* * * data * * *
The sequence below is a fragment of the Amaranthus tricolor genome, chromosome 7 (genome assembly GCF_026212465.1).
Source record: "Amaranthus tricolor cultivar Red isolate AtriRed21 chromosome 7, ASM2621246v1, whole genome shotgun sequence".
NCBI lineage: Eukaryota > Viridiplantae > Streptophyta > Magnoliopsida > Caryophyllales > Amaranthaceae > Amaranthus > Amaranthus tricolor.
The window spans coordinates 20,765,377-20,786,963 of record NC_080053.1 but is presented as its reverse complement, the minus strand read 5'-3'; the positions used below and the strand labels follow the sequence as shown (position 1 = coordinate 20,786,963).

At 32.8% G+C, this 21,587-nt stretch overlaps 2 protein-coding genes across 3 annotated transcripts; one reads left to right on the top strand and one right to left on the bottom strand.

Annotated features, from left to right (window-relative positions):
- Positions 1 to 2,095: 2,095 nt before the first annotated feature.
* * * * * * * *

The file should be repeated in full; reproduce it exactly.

The sequence below is a fragment of the Amaranthus tricolor genome, chromosome 7 (genome assembly GCF_026212465.1).
Source record: "Amaranthus tricolor cultivar Red isolate AtriRed21 chromosome 7, ASM2621246v1, whole genome shotgun sequence".
NCBI lineage: Eukaryota > Viridiplantae > Streptophyta > Magnoliopsida > Caryophyllales > Amaranthaceae > Amaranthus > Amaranthus tricolor.
The window spans coordinates 20,765,377-20,786,963 of record NC_080053.1 but is presented as its reverse complement, the minus strand read 5'-3'; the positions used below and the strand labels follow the sequence as shown (position 1 = coordinate 20,786,963).

At 32.8% G+C, this 21,587-nt stretch overlaps 2 protein-coding genes across 3 annotated transcripts; one reads left to right on the top strand and one right to left on the bottom strand.

Annotated features, from left to right (window-relative positions):
- Positions 1 to 2,095: 2,095 nt before the first annotated feature.